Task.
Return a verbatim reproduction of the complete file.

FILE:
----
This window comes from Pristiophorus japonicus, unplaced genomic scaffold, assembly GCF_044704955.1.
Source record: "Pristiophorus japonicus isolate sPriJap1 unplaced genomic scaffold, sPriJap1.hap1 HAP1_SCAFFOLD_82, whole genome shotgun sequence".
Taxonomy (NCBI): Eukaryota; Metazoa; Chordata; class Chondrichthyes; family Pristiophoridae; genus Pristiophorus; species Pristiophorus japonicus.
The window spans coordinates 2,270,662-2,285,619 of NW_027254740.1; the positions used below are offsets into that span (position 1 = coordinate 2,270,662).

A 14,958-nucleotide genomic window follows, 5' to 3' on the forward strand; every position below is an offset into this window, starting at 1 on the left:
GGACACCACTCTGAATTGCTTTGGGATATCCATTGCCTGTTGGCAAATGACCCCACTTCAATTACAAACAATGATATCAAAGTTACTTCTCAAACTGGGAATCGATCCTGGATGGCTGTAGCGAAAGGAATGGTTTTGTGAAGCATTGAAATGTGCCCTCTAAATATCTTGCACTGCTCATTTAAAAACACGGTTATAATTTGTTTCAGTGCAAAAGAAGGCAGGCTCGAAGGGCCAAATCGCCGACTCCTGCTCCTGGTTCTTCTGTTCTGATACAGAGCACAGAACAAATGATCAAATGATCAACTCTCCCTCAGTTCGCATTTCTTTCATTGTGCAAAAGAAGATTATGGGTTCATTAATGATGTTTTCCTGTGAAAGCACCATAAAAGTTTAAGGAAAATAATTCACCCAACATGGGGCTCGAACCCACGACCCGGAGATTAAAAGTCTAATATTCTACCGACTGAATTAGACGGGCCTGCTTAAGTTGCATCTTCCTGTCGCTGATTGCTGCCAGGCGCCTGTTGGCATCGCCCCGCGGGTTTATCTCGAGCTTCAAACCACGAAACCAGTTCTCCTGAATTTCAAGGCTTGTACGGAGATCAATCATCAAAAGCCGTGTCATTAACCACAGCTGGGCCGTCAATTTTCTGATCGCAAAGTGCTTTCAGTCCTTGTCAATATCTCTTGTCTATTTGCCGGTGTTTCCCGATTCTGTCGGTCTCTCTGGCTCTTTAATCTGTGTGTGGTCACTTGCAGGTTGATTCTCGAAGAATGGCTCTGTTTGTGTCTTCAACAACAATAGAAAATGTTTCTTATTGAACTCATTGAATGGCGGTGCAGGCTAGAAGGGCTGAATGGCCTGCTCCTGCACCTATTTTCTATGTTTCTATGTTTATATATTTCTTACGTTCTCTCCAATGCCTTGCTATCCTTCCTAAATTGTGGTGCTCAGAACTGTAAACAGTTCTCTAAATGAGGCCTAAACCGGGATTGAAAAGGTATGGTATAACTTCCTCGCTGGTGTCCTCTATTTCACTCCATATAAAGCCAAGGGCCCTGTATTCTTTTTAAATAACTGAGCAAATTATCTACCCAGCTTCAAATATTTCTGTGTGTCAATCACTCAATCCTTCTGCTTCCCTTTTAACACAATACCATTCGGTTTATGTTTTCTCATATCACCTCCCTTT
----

This window comes from Pristiophorus japonicus, unplaced genomic scaffold, assembly GCF_044704955.1.
Source record: "Pristiophorus japonicus isolate sPriJap1 unplaced genomic scaffold, sPriJap1.hap1 HAP1_SCAFFOLD_82, whole genome shotgun sequence".
Taxonomy (NCBI): Eukaryota; Metazoa; Chordata; class Chondrichthyes; family Pristiophoridae; genus Pristiophorus; species Pristiophorus japonicus.
The window spans coordinates 2,270,662-2,285,619 of NW_027254740.1; the positions used below are offsets into that span (position 1 = coordinate 2,270,662).

A 14,958-nucleotide genomic window follows, 5' to 3' on the forward strand; every position below is an offset into this window, starting at 1 on the left:
GGACACCACTCTGAATTGCTTTGGGATATCCATTGCCTGTTGGCAAATGACCCCACTTCAATTACAAACAATGATATCAAAGTTACTTCTCAAACTGGGAATCGATCCTGGATGGCTGTAGCGAAAGGAATGGTTTTGTGAAGCATTGAAATGTGCCCTCTAAATATCTTGCACTGCTCATTTAAAAACACGGTTATAATTTGTTTCAGTGCAAAAGAAGGCAGGCTCGAAGGGCCAAATCGCCGACTCCTGCTCCTGGTTCTTCTGTTCTGATACAGAGCACAGAACAAATGATCAAATGATCAACTCTCCCTCAGTTCGCATTTCTTTCATTGTGCAAAAGAAGATTATGGGTTCATTAATGATGTTTTCCTGTGAAAGCACCATAAAAGTTTAAGGAAAATAATTCACCCAACATGGGGCTCGAACCCACGACCCGGAGATTAAAAGTCTAATATTCTACCGACTGAATTAGACGGGCCTGCTTAAGTTGCATCTTCCTGTCGCTGATTGCTGCCAGGCGCCTGTTGGCATCGCCCCGCGGGTTTATCTCGAGCTTCAAACCACGAAACCAGTTCTCCTGAATTTCAAGGCTTGTACGGAGATCAATCATCAAAAGCCGTGTCATTAACCACAGCTGGGCCGTCAATTTTCTGATCGCAAAGTGCTTTCAGTCCTTGTCAATATCTCTTGTCTATTTGCCGGTGTTTCCCGATTCTGTCGGTCTCTCTGGCTCTTTAATCTGTGTGTGGTCACTTGCAGGTTGATTCTCGAAGAATGGCTCTGTTTGTGTCTTCAACAACAATAGAAAATGTTTCTTATTGAACTCATTGAATGGCGGTGCAGGCTAGAAGGGCTGAATGGCCTGCTCCTGCACCTATTTTCTATGTTTCTATGTTTATATATTTCTTACGTTCTCTCCAATGCCTTGCTATCCTTCCTAAATTGTGGTGCTCAGAACTGTAAACAGTTCTCTAAATGAGGCCTAAACCGGGATTGAAAAGGTATGGTATAACTTCCTCGCTGGTGTCCTCTATTTCACTCCATATAAAGCCAAGGGCCCTGTATTCTTTTTAAATAACTGAGCAAATTATCTACCCAGCTTCAAATATTTCTGTGTGTCAATCACTCAATCCTTCTGCTTCCCTTTTAACACAATACCATTCGGTTTATGTTTTCTCATATCACCTCCCTTT